NUMBER 356• 15 SEPTEMBER 2003 • GROWTH AND DEVELOPMENT
INDEX OF QUOTESReferences
Residential and day treatment programs should focus on growth and development in the child’s total life sphere rather than on the remediation of psychiatrically defined syndromes or the extinction of certain problematical behaviors.
The basic purpose of all child helping should be the teaching of skills for living. Our goal should be the development of a model of child rearing which emphasizes the competence and mastery that all children need to develop in basic life skills and then demonstrates how these skills may be taught to children with special needs. The illness model of residential treatment that pervades our case records has not served us well; in fact, a majority of the children we serve do not suffer from underlying disease processes, psychoneuroses, or character disorders. We should therefore make use of assessment procedures that are behaviorally specific and contextually grounded; that is, directly applicable to the real-life environments the children encounter in their home communities. We should also proceed on the assumption that no single format for teaching skills is sufficient; neither psychotherapy nor behavior modification of itself provides education for living. We need instead to think about a variety of teaching formats, including group intervention, behavioral modification, games and activities, special education, and family work. Such an orientation to total child growth and development requires us to take three additional steps:
1. Demystification of the helping process. Parents and child care workers are most often the best experts on the children in their care. Both should be involved as central actors in the helping process; specifically, they should have access to all information possessed by the clinicians. Too often parents and parenting persons are kept in the dark regarding clinical assessments, which themselves are often couched in jargon that confuses more than clarifies. Assessment should include a look at the child’s total range of functioning and begin not with clinical presuppositions but with those areas that are causing parents and child the most pain and strain. Finally, taking the mystery out of child treatment means saying honestly, "I don’t know," when the situation warrants.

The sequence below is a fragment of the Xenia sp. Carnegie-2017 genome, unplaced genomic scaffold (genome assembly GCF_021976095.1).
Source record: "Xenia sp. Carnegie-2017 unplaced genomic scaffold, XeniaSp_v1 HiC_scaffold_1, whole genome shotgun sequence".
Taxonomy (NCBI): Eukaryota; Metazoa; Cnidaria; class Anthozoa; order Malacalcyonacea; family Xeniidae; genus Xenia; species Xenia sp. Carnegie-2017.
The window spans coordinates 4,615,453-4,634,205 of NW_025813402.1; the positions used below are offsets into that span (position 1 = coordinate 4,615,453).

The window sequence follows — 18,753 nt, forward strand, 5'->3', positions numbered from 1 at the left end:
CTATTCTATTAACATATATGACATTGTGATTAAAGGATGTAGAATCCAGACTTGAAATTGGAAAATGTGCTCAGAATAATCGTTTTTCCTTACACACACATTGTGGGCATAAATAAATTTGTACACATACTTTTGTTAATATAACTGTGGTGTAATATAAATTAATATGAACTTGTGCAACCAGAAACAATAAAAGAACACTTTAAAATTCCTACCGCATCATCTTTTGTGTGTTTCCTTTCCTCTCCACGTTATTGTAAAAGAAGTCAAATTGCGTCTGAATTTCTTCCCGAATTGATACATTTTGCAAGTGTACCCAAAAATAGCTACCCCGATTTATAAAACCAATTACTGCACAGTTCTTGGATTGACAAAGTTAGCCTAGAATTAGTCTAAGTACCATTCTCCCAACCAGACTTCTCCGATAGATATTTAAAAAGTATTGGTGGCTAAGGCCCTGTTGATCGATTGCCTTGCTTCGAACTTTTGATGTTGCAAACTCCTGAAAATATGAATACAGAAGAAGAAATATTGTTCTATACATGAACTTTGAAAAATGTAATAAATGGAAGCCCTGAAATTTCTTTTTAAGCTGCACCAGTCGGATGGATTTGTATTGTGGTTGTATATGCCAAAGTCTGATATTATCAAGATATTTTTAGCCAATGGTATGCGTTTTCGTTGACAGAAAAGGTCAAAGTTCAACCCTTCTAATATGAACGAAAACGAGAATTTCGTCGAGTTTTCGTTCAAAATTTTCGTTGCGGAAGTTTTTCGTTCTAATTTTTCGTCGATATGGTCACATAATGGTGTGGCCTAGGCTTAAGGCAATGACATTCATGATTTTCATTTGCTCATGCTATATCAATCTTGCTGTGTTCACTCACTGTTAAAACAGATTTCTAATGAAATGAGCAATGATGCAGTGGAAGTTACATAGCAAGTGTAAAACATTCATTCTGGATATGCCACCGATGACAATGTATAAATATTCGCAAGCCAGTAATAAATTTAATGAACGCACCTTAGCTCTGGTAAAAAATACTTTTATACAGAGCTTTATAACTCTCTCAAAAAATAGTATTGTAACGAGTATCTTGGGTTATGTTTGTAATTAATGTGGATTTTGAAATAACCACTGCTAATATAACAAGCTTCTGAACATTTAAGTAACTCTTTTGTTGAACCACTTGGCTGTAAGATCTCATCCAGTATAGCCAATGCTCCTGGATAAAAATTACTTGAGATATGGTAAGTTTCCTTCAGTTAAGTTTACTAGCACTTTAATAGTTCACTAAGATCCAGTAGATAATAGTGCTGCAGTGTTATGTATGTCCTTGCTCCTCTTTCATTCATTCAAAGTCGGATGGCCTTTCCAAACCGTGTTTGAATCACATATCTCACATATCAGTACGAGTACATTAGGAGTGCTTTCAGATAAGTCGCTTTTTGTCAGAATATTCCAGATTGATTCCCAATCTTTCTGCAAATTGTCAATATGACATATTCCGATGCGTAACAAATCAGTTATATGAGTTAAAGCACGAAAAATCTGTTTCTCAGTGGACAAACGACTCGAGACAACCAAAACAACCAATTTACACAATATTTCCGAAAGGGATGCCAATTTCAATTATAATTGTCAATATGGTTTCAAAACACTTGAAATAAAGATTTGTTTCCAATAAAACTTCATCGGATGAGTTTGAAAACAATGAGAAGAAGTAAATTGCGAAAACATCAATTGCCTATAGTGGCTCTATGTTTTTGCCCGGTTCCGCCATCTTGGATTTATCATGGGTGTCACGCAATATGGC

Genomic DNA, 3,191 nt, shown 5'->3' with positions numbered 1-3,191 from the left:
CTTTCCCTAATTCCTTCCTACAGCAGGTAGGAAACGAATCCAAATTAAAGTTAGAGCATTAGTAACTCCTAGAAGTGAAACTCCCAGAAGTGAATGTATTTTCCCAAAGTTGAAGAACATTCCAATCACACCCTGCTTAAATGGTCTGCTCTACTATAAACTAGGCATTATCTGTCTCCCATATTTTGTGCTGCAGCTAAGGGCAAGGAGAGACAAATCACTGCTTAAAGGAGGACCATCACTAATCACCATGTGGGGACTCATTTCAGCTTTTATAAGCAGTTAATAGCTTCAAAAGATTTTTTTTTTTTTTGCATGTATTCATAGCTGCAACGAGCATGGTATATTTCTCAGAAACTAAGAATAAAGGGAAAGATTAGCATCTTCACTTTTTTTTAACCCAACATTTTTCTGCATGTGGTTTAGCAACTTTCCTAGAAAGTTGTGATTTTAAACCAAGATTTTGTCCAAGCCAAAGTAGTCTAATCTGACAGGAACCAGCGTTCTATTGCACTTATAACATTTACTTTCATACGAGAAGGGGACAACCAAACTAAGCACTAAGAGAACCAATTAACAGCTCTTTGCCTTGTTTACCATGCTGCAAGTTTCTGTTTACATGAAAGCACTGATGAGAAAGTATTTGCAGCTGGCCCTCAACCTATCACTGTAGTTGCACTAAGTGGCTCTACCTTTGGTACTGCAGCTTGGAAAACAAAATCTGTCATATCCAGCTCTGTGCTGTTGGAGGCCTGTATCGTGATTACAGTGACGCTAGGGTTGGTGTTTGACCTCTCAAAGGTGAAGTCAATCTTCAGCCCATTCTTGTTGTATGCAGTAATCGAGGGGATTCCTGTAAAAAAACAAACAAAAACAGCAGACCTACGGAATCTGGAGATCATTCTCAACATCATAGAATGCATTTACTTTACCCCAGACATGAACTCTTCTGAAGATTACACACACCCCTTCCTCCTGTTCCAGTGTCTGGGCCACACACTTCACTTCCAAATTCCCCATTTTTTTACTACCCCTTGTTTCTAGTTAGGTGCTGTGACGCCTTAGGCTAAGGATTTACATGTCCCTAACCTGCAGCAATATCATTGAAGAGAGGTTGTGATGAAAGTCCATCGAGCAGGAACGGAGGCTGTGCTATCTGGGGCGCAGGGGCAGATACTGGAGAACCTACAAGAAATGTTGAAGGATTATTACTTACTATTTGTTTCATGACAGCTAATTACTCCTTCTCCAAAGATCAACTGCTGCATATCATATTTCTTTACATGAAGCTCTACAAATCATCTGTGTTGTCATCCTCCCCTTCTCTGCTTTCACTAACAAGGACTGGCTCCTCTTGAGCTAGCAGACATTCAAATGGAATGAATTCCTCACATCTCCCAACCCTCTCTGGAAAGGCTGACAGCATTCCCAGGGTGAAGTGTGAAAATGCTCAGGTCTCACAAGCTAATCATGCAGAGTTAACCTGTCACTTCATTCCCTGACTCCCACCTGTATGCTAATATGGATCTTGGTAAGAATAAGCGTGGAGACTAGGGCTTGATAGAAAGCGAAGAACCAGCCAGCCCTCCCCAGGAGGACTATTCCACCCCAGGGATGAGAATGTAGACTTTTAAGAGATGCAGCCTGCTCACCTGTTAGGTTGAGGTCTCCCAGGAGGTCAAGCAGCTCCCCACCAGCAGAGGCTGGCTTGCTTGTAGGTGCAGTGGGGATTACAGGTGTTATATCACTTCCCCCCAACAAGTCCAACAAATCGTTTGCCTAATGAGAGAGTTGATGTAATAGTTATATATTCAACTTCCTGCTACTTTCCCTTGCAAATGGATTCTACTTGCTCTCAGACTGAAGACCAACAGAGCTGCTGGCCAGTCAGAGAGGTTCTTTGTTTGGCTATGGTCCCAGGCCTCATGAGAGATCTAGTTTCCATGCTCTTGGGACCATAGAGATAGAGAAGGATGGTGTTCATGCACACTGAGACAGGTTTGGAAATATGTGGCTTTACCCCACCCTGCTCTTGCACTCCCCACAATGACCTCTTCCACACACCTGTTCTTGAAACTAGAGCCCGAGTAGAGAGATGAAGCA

2. Relabeling of program elements. Hobbs (1975a, 1975b) and his associates have written of the dangers of labeling individual children. Similarly, program labels help the child define himself. The basic elements of the child treatment program require a relabeling to reflect a living/learning rather than an illness/treatment orientation. For example:
“Campus” not “Grounds”
“Student” not “Patient”
“Dormitory” not “Cottage”
“Graduation” not “Discharge”
“Residential” not “Treatment”
“School” not “Center”
The reason for this semantic change (for which I am indebted to my colleague Albert E. Trieschman, whose own program—the Walker School—uses this terminology) is partly political—“education” is more positively valenced in the society than “treatment.” In addition, however, the new terms provide a much better set of descriptors for what the program is all about: teaching the child something about the reasonable limits of his own behavior and, at the same time, providing him with the opportunity to acquire competence in a whole range of life skills. The illness/treatment terminology suggests the presence of some identifiable psychic disease processes in children—a view that is not supported by the available evidence.
3. Designing learning experiences with an eye toward maximum “portability.” Adjustment within the program should be seen as the means and not the end of the helping process. Developing “marketable peer skills” should mean just that: how to make a friend, join a game, or negotiate with someone who is bigger and tougher than oneself. The ultimate proving ground should be the child’s own home, school, and community. As we know from clinical experience and from the available research, adjustment within the program is not necessarily a good predictor of how the child will fare on his return to the community.
Whittaker, J. K. (1960). The Changing Character of Residential Child Care. Caring for Troubled Children. San Francisco: Jossey-Bass
Hobbs, N. (1975a). The Futures of Children: Categories, Labels, and Their Consequences. (2 vols.) San Francisco: Jossey-Bass.
Hobbs, N. (1975b). (Ed.) The Futures of Children: Categories, Labels, and Their Consequences. (2 vols.) San Francisco: Jossey-Bass.